In the 1990s, Georges Bensoussan emphasised that 'the genocide of the Jews is almostabsent from the film',
while Annette Wieviorka went further, saying that 'this film hasnothing to say regarding the genocide of the Jews'.
By reconstructing the genesis of the film, I will endeavour to show how the filmmakers tried constantly to convey and interweave heterogeneous elements of the Naziconcentration camp system. However, my working hypothesis is that, far from havingonly been subject to the context in which it was deployed, the collective experience of
Night and Fog
can be seen today as an essential stage in the work of remembering
(the years of Occupation) and the Final Solution.
When and why was Night and Fog made?
During 1954 a certain number of initiatives were taken that marked an inflection inFrench policy regarding the memory of the camps. On 14 April a law was passed inaugurating a National Day of Remembrance for the Victims and Heroes of the Deportation.On 10 November, an exhibition opened at the Pedagogical Museum at 29 rue d'Ulm entitled
Inaugurated by the Minister of Education, theexhibition received almost 60,000 visitors including 30,000 students from educationalestablishments in Paris. Conceived by the Committee for the History of the SecondWorld War (Comité d'Histoire de la Deuxième Guerre Mondiale, CHGM), the exhibition played no small part in transmitting the memory of the war and deportations.One of the outcomes of the exhibition was the concern expressed by the MunicipalCouncil of Paris about the fate of the documents assembled for the occasion and thislaunched the idea of'the creation in Paris of a Municipal Museum of the Resistance,Liberation and Deportation in which the first elements will be made up of the documents above'.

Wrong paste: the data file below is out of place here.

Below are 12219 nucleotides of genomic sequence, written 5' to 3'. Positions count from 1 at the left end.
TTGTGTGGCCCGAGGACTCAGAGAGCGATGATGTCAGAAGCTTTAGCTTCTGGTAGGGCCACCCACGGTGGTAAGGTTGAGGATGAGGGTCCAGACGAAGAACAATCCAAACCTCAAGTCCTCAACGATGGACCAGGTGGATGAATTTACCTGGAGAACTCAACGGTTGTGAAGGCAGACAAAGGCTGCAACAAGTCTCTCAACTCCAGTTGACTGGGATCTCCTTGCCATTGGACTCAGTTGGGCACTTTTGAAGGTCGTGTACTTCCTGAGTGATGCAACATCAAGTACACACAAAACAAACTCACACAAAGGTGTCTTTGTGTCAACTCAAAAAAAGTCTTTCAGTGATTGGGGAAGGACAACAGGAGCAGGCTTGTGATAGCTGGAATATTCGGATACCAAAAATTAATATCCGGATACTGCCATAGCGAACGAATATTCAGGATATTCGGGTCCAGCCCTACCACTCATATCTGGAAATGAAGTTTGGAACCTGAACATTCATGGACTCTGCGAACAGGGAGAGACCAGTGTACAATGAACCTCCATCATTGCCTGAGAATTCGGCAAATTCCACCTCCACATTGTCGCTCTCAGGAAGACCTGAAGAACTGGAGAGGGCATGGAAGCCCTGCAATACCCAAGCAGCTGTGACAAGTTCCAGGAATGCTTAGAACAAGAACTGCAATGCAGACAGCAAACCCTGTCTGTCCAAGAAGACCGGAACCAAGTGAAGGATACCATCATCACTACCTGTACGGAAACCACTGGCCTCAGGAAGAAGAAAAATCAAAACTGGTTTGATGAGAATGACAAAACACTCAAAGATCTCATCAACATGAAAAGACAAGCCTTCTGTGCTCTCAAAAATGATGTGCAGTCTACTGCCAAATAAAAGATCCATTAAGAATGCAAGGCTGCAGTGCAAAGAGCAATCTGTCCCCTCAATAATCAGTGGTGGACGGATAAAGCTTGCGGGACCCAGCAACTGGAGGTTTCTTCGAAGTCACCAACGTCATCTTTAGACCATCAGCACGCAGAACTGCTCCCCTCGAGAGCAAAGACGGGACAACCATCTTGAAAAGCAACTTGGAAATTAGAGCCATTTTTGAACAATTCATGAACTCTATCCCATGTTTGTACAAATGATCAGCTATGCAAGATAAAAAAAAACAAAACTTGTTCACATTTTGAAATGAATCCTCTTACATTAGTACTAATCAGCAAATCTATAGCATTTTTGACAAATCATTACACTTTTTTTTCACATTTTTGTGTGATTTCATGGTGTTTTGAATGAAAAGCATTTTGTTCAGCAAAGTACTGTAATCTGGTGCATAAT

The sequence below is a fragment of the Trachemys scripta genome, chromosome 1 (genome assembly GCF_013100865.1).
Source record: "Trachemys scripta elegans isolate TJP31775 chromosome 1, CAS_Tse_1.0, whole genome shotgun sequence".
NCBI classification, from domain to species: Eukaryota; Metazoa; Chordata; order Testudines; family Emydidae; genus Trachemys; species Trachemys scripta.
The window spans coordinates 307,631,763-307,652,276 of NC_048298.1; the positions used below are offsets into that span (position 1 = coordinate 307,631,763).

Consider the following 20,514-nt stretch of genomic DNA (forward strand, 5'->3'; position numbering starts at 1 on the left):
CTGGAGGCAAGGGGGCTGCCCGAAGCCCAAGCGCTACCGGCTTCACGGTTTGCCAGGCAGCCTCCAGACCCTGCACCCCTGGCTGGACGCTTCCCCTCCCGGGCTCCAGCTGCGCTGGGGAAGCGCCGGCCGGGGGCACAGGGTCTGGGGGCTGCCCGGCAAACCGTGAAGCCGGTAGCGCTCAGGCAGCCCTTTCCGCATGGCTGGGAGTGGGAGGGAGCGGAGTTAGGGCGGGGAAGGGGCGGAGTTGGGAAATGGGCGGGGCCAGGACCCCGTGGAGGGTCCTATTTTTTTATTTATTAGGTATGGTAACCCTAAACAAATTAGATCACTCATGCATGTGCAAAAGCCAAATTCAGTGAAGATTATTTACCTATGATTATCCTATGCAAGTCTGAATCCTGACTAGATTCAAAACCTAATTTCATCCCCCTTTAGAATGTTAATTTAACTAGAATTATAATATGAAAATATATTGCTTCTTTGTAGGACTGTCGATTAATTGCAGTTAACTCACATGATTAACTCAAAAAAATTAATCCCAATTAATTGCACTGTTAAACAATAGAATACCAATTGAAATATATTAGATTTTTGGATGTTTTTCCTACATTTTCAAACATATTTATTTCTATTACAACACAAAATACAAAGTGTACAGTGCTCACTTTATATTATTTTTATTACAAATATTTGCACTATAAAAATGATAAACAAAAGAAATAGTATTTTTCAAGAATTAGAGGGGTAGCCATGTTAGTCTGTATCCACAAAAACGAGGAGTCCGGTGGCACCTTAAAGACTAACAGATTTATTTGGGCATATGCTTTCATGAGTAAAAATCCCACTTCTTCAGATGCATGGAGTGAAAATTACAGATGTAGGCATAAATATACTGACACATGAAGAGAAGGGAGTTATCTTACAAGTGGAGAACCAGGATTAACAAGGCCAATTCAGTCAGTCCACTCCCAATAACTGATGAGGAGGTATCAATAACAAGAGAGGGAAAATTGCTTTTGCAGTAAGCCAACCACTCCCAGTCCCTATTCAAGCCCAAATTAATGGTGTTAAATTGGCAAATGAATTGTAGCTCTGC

This proposal would also be taken up in the Assemblée Nationale byMadame de Lipovsky who would present a 'proposal' with a similar outcome in mind.If 1954 marked the tenth anniversary of the Liberation of France, the following yearwould commemorate the opening of the camps. To allow for the two events to overlap,the exhibition, scheduled to close on 9 January, was extended until 23 January 1955 atthe request of Pierre Mendès-France, the Président du Conseil.The exhibition was acclaimed by the press both nationally and internationally forthe importance of its subject. If the
New York Times
straightforwardly stated that 'thevisitor learns how the occupier behaved and rediscovers the spirit behind the struggle for the Liberation',
lauded the 'objectivity' of the perspective adopted:"'beyond the homage to the Resistance, this exhibition offers an objective commentaryon Nazi methods in occupied France and in the concentration camps'.
In this regard,
Déportation et Liberté
emphasised that 'it was a good thing that such an exhibition attempted to show a large audience what the concentration camps were, using images toexplain how what happened in them was a deliberate execution of a plan that, fortunately, had been stopped'.
As well as photographic images, there were daily projections of films about the war,the resistance and the deportations. The deportations were recalled thanks to a montage of French newsreels screened in 1945,
Les Camps de la mort,
and a Polish fictionfilm,
Ostatni etap (The Last Stage),
directed by Wanda Jakubowska in 1948. Thesewould be among the first documents watched by the producers
of Night and Fog
128 HOLOCAUST AND THE MOVING IMAGE